Learn 3 Grappling Techniques From UFC Star Chael Sonnen

Chael Sonnen isn’t your typical politician. For one, he actually answered our questions. But more important, the All-American wrestler from Oregon taught us some of the best tricks from his playbook.

Despite his reputation as one of the UFC’s loudest stars, he doesn’t have a bad word to say about any martial art or training. We hope you’ll enjoy his interview with Lito Angeles, a Southern California-based police officer, mixed martial artist and author of Fight Night: The Thinking Fan’s Guide to Mixed Martial Arts.

—Jon Sattler

Lito Angeles: I read that you started wrestling at a very young age.

Chael Sonnen: I come from a family of wrestlers—my father, my uncles, my cousins were all very good. I begged my dad to get me into wrestling, but he wanted me to do karate or boxing. Finally, he let me wrestle when I was 9.

Angeles: Did you wind up doing any karate or boxing?

Sonnen: I got into boxing later, but not then.

Angeles: And you stayed with wrestling all the way to the collegiate level, right?

Sonnen: Yes. I wrestled through high school and got a scholarship to the University of Oregon. In 2001 I graduated from college and was working out at a gym in the back of a car lot. There was one mat and nothing else, but Randy Couture and Dan Henderson worked out there every day. It was an hour and a half from where I was living, and I made the drive every single day to wrestle with them. We were all trying to make the Olympic team. They let me in, and it was the three of us. After college, I went back to training with them, and they were wearing MMA gloves. I just put on a pair of gloves and continued practicing.

Angeles: Does that mean you recommend wrestling as the best foundation for MMA?

Sonnen: Well, it has to be some kind of grappling. There’s a statistic: 100 percent of fights start standing up, and 80 percent of them end up on the ground. Jiu-jitsu and wrestling have done really well in MMA, but I don’t know that any form of grappling has been proven to be better.

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The grass always seems greener—I wish I knew more of other disciplines than wrestling, while other fighters probably wish they knew more wrestling. I wish more judo practitioners participated in MMA.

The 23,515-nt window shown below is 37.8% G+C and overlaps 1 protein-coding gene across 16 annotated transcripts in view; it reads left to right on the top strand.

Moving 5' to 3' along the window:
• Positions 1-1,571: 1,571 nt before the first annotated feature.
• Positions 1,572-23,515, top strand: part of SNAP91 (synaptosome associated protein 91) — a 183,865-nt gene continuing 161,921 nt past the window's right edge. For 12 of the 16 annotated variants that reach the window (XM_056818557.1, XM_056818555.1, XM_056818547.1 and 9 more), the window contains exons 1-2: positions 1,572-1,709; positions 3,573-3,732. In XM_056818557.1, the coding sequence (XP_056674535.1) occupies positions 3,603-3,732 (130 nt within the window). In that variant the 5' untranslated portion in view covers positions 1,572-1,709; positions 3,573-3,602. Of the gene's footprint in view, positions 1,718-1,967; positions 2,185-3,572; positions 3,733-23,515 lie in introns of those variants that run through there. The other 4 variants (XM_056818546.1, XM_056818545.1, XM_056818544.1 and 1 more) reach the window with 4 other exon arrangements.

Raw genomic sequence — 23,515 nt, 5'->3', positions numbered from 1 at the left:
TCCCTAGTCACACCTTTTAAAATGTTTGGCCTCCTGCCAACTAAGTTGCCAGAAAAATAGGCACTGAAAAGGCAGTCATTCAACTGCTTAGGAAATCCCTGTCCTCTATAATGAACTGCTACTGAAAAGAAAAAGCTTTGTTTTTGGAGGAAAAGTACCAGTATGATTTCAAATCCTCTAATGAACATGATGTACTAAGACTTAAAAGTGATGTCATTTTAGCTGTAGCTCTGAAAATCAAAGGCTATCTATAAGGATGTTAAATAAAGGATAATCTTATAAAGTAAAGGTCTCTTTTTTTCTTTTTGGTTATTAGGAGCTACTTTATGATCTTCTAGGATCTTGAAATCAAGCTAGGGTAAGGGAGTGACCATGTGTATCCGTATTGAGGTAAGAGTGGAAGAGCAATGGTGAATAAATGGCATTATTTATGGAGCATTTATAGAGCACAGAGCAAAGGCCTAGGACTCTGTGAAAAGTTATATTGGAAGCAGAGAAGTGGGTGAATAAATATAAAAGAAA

Angeles: Why?

Sonnen: Jiu-jitsu and catch wrestling are well-represented. All three styles of wrestling, from collegiate to Greco-Roman to freestyle, are, too. I know judo is a good, competitive sport. I wish there was more judo in MMA so I could see how it stacks up.

Angeles: After a student develops a grappling base, do you recommend muay Thai or boxing—or something else?

Sonnen: I’d say boxing. Muay Thai is good, bit it’s very hard to practice. There aren’t a lot of muay Thai guys around—it’s not in high schools or colleges or the Olympics—so it’s hard to find guys to practice with. Elbows are effective, but you can’t do them in practice without hurting someone. Same with knees. With boxing, however, you can put on the gear and find a partner, and it seems to do well in MMA.

Angeles: But then you give up kicks. …

Sonnen: Kicks aren’t as effective in fighting. If you land one, great. You can do good things with it. But kickboxing had to put in a rule that you had to kick a guy three times per round or you’d lose a point. The reason was, guys quit kicking. They just boxed because boxing is more effective. With that said, I spend the majority of my time doing kickboxing and muay Thai. But if I was mentoring a young fighter, I’d tell him to spend more time on boxing. That doesn’t mean I would ignore kickboxing—you still need to learn the defenses—but in stand-up, it’s hard to beat good, solid boxing.

Angeles: How is muay Thai boxing different from Western boxing?

Sonnen: The big difference is head movement. In muay Thai, there’s not a ton of head movement. You use your foot to get the guy off-line, then you step out and sweep his leg to off-balance him. In boxing, you just shift out of the way and use that momentum to come right in and attack. Head movement is so important, especially when you’ve got those little 4-ounce gloves on. If you just land one shot, you can break the guy’s nose, open a cut or knock him out.

Angeles: Does knowing wrestling and boxing cover all the bases with respect to technique, or should a person add other arts like karate or sambo?

Sonnen: I would never close the door. …

What Do MMA, Pro Wrestling and Traditional Martial Arts Have in Common?